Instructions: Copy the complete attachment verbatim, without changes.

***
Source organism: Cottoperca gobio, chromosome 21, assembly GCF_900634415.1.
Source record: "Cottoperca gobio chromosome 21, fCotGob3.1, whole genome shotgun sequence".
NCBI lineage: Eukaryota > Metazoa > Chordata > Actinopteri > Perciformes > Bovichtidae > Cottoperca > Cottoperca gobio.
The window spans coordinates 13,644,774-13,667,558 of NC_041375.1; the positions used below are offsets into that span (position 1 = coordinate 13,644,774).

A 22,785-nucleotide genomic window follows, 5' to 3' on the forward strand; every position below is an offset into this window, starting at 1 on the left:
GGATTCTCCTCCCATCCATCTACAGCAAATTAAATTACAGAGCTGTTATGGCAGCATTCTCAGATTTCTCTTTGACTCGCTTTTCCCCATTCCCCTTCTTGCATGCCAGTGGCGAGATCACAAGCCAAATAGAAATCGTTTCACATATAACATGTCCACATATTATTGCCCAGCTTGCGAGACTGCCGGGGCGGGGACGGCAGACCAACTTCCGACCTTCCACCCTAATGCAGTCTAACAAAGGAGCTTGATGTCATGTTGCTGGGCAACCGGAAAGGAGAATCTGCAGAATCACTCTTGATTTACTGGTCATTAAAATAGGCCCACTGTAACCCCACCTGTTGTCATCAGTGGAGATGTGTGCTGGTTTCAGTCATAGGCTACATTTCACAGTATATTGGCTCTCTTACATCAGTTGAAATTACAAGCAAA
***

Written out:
Source organism: Cottoperca gobio, chromosome 21, assembly GCF_900634415.1.
Source record: "Cottoperca gobio chromosome 21, fCotGob3.1, whole genome shotgun sequence".
NCBI lineage: Eukaryota > Metazoa > Chordata > Actinopteri > Perciformes > Bovichtidae > Cottoperca > Cottoperca gobio.
The window spans coordinates 13,644,774-13,667,558 of NC_041375.1; the positions used below are offsets into that span (position 1 = coordinate 13,644,774).

A 22,785-nucleotide genomic window follows, 5' to 3' on the forward strand; every position below is an offset into this window, starting at 1 on the left:
GGATTCTCCTCCCATCCATCTACAGCAAATTAAATTACAGAGCTGTTATGGCAGCATTCTCAGATTTCTCTTTGACTCGCTTTTCCCCATTCCCCTTCTTGCATGCCAGTGGCGAGATCACAAGCCAAATAGAAATCGTTTCACATATAACATGTCCACATATTATTGCCCAGCTTGCGAGACTGCCGGGGCGGGGACGGCAGACCAACTTCCGACCTTCCACCCTAATGCAGTCTAACAAAGGAGCTTGATGTCATGTTGCTGGGCAACCGGAAAGGAGAATCTGCAGAATCACTCTTGATTTACTGGTCATTAAAATAGGCCCACTGTAACCCCACCTGTTGTCATCAGTGGAGATGTGTGCTGGTTTCAGTCATAGGCTACATTTCACAGTATATTGGCTCTCTTACATCAGTTGAAATTACAAGCAAA